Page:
What is MERS?
The Mortgage Electronic Registration System (MERS) is something all mortgage holders should be aware of, though few may actually know much about it. MERS is important to you if the system holds your mortgage, and borrowers should be aware of how MERS can affect them—especially in a case involving foreclosure.
MERS was created to address some problems in the real estate market. It is a private company with an electronic database that tracks the ownership of mortgages in the U.S. The main reason for its establishment is that it allows mortgages to be traded within the system without reporting the mortgage assignments at county offices. This makes the process faster and helped lenders avoid paying certain fees.
The Problem with MERS:
While MERS has been profitable for many participating lenders, this profitability was largely founded in fraud. Lenders were using MERS to bypass fees, amounting to billions of dollars in losses over the course of millions of home sales and realty transactions. MERS has since been struck down by the supreme court and outlawed in many states.
Why is this significant? The fact is, most mortgages held by MERS may be defective. MERS doesn’t have the legal right to initiate a foreclosure or other things that may affect your loan. This means that if your mortgage is held by MERS and you face these circumstances, then you may just be a victim of wrongful foreclosure.
What can I do if I suspect I’m a victim of mortgage or foreclosure fraud?
The legal codes and regulations surrounding mortgages and foreclosures are heavy and complicated. Even skilled attorneys may not be comfortable handling foreclosure cases. The best course of action is to find and consult an attorney that specializes in mortgage or foreclosure fraud. Consultations are often available for free or at a low cost, and an experienced legal professional will be able to determine if you have a case or not. It’s important to have all your documents on hand (lending papers, records of conversations with your lender, notices from your lender, eviction notices, etc.) before meeting with an attorney. By organizing ahead of time, you give yourself the best chance to identify flaws in your documents and discover if you are a victim of fraudulent lending or foreclosure practices.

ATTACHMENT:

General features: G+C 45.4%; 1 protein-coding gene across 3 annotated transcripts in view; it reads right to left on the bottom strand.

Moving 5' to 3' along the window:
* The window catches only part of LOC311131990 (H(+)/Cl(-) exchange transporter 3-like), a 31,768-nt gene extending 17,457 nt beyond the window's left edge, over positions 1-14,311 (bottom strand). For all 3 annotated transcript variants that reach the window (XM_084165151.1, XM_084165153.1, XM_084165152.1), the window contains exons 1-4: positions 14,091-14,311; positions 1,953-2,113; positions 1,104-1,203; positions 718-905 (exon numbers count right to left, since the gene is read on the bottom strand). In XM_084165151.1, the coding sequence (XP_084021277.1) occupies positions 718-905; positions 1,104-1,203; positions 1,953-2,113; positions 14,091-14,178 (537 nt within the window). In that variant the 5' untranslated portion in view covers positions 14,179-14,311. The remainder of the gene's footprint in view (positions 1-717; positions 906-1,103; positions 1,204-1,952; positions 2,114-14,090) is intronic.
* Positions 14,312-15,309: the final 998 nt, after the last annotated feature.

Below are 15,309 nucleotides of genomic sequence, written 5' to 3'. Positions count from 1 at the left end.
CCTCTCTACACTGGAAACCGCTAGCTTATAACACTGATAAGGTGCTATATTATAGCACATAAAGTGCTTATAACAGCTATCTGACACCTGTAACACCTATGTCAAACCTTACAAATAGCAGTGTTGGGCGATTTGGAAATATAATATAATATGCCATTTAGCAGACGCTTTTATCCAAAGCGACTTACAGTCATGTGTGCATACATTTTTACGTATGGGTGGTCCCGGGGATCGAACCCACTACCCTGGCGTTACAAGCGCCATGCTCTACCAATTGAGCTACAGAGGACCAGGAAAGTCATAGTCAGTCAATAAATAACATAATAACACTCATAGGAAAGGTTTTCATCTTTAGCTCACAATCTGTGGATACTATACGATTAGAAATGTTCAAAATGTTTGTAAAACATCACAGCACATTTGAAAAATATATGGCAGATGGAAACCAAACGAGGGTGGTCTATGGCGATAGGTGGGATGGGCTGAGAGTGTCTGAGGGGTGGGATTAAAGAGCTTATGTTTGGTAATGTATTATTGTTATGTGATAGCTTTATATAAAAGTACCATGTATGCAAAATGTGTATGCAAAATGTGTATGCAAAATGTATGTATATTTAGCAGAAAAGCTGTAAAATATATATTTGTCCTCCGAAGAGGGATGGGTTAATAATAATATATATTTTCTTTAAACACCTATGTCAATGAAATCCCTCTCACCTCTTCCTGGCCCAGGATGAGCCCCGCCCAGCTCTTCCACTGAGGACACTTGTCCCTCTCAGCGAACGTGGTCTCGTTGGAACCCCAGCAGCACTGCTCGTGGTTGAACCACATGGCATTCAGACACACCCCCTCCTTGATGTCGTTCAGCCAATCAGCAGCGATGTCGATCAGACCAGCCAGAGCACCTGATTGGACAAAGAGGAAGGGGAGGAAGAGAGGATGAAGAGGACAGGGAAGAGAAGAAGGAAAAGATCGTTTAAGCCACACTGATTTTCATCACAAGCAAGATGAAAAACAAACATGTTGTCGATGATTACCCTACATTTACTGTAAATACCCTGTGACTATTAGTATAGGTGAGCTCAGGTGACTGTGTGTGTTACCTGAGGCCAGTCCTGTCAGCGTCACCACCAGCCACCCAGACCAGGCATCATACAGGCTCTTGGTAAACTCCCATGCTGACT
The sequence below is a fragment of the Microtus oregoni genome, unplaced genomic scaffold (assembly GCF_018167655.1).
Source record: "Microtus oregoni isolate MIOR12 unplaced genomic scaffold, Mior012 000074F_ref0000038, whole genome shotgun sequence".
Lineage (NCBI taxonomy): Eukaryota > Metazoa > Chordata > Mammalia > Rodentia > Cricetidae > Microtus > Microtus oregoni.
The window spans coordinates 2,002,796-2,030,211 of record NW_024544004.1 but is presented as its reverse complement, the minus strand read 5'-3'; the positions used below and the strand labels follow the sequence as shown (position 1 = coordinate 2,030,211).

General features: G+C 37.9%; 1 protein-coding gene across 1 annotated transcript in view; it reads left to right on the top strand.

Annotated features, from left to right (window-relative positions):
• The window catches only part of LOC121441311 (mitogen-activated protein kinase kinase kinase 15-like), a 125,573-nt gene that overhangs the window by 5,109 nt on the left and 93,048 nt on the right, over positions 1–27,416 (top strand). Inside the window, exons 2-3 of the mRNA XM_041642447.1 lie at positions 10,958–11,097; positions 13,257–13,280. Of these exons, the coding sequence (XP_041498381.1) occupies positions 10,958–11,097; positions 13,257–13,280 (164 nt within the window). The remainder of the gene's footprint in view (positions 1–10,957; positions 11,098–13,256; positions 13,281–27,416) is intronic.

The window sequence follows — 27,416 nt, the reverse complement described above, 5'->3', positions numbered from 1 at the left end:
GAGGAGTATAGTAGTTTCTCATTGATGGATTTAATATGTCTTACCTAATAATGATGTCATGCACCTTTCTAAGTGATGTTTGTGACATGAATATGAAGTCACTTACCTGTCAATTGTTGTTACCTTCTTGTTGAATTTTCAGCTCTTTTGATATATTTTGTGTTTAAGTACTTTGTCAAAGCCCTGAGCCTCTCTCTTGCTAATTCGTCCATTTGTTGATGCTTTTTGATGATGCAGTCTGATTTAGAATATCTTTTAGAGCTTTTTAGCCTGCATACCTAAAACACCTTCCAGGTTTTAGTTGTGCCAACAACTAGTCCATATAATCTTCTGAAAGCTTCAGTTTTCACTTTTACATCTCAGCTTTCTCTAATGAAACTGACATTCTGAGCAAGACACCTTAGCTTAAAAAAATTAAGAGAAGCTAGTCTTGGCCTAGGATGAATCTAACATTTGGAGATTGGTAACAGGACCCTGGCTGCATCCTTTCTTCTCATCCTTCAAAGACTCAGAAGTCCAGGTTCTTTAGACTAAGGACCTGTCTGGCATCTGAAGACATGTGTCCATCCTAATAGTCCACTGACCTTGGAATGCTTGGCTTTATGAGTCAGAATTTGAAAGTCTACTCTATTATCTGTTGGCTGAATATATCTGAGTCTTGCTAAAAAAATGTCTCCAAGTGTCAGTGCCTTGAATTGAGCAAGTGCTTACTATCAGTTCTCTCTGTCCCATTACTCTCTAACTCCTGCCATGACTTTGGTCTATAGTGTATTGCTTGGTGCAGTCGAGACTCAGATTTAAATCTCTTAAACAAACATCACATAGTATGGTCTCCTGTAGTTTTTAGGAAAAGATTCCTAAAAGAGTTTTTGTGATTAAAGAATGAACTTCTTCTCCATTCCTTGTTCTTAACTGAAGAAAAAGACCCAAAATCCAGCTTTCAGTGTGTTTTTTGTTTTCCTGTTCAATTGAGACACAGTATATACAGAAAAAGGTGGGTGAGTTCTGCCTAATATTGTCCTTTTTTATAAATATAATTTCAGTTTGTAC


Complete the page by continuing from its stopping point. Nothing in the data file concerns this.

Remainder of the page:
Billions of dollars have been paid out to victims of wrongful foreclosure on the part of MERS and fraudulent lenders. It is definitely worth your time to look carefully at your loan and ensure you are not a victim yourself. After all, you are responsible for your home and finances, and every course you can take to prevent further hardship is likely worth your efforts.
Reach out to one of our knowledgeable and competent consultants today for a free evaluation with absolutely no obligation.